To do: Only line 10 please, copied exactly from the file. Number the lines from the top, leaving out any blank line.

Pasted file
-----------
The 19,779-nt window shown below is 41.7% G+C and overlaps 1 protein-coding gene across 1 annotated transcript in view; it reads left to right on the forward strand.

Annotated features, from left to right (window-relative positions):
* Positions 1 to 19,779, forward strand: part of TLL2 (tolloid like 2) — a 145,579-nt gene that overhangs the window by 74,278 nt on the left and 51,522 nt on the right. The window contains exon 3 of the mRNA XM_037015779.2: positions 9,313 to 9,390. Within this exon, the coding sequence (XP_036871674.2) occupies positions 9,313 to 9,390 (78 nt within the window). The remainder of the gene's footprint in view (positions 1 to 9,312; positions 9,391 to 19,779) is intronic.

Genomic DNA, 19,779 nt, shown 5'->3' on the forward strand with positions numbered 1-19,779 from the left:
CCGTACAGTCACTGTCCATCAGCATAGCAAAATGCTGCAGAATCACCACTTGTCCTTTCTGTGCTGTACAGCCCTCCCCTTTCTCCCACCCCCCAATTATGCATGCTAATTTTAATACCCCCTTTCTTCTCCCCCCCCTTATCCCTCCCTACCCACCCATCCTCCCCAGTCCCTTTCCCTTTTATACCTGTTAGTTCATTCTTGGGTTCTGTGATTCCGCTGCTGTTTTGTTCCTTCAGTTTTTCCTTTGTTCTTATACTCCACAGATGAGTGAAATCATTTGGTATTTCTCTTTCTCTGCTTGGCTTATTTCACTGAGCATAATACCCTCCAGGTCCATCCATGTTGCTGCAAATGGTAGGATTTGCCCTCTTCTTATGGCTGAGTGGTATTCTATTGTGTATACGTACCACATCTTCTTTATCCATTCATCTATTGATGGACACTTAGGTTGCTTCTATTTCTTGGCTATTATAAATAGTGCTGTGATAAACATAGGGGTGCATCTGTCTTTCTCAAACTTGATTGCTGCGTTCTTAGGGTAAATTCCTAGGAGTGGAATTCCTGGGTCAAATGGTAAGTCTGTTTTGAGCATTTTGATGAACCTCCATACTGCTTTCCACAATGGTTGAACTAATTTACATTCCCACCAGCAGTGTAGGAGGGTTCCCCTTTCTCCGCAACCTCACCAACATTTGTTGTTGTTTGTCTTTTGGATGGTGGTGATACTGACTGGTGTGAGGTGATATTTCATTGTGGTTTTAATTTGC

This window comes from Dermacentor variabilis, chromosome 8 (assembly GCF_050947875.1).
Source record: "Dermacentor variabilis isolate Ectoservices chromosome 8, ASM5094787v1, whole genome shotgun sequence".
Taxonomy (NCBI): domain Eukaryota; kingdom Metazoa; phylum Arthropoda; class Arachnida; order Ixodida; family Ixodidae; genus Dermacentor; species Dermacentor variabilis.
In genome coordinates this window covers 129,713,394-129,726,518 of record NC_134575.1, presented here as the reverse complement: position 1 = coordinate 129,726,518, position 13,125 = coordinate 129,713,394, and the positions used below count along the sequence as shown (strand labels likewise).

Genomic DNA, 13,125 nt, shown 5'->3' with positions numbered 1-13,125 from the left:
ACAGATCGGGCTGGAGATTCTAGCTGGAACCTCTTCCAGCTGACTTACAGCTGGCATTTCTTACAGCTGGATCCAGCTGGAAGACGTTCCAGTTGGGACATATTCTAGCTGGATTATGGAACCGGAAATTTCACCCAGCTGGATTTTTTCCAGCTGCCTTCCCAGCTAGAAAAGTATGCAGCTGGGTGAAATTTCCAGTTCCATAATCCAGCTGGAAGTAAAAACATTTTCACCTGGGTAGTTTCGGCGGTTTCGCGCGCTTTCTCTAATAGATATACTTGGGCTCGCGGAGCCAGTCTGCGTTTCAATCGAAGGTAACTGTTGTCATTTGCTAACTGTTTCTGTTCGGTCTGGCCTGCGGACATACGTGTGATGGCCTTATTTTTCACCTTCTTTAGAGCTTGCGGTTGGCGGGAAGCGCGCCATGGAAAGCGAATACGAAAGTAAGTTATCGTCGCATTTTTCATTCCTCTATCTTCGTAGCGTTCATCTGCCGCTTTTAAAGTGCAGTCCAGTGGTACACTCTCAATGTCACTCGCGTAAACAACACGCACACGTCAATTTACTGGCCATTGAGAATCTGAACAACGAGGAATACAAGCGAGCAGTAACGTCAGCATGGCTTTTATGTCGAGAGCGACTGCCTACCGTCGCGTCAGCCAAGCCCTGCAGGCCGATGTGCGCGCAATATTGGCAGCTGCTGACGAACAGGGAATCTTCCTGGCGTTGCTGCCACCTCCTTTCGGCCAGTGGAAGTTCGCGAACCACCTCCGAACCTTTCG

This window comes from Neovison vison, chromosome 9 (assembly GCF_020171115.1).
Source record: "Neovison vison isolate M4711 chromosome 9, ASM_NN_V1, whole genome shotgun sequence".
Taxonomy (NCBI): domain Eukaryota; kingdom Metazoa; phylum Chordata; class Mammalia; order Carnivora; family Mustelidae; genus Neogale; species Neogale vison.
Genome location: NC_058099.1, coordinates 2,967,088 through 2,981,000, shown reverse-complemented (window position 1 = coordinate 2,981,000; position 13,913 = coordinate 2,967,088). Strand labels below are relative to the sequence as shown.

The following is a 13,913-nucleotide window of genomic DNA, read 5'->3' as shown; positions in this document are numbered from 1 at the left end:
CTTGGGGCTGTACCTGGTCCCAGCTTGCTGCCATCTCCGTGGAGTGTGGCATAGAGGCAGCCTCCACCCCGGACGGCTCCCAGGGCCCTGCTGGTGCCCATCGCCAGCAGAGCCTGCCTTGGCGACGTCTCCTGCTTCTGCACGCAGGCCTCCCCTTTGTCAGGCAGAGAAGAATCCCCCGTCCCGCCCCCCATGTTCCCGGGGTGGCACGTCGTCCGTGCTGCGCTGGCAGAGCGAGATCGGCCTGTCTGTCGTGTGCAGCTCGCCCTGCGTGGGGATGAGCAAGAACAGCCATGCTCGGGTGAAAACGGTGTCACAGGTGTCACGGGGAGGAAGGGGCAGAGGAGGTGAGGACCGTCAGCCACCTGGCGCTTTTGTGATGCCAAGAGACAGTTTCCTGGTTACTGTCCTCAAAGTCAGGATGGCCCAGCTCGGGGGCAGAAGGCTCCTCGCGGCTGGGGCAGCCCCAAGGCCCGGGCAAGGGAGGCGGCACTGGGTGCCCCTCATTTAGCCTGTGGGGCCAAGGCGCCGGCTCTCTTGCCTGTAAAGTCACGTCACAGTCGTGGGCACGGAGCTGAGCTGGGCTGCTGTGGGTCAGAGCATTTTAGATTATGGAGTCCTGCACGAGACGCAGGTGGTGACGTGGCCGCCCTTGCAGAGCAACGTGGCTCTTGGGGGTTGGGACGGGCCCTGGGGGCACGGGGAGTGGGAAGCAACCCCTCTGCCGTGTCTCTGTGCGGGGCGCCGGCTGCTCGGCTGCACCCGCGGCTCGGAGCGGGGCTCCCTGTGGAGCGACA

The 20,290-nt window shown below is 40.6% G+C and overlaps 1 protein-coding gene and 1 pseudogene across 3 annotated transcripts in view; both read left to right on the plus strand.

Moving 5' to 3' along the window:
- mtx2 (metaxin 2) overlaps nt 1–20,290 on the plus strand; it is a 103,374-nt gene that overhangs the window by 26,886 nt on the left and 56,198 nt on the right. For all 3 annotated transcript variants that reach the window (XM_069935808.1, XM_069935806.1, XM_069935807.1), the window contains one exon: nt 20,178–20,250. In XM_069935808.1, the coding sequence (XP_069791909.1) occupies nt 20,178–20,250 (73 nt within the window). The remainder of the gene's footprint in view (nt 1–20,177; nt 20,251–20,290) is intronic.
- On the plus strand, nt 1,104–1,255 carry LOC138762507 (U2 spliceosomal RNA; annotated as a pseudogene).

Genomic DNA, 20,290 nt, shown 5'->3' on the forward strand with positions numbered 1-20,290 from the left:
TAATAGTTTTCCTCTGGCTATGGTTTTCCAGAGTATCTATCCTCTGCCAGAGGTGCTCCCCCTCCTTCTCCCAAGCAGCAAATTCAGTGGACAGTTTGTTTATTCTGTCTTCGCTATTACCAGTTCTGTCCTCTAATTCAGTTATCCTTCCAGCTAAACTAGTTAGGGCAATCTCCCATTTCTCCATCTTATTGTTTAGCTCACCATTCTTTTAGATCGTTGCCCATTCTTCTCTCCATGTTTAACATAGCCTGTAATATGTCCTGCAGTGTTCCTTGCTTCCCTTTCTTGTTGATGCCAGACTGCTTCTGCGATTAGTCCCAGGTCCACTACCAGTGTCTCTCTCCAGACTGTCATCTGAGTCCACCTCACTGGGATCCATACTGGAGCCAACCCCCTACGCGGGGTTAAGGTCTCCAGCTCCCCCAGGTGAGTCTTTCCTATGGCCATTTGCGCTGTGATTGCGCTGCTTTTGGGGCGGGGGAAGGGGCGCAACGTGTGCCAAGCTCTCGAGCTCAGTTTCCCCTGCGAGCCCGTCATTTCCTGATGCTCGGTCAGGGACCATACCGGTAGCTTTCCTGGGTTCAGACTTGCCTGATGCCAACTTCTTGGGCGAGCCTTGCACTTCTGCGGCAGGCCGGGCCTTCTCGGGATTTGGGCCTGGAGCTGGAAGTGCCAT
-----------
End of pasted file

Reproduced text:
Genomic DNA, 13,125 nt, shown 5'->3' with positions numbered 1-13,125 from the left: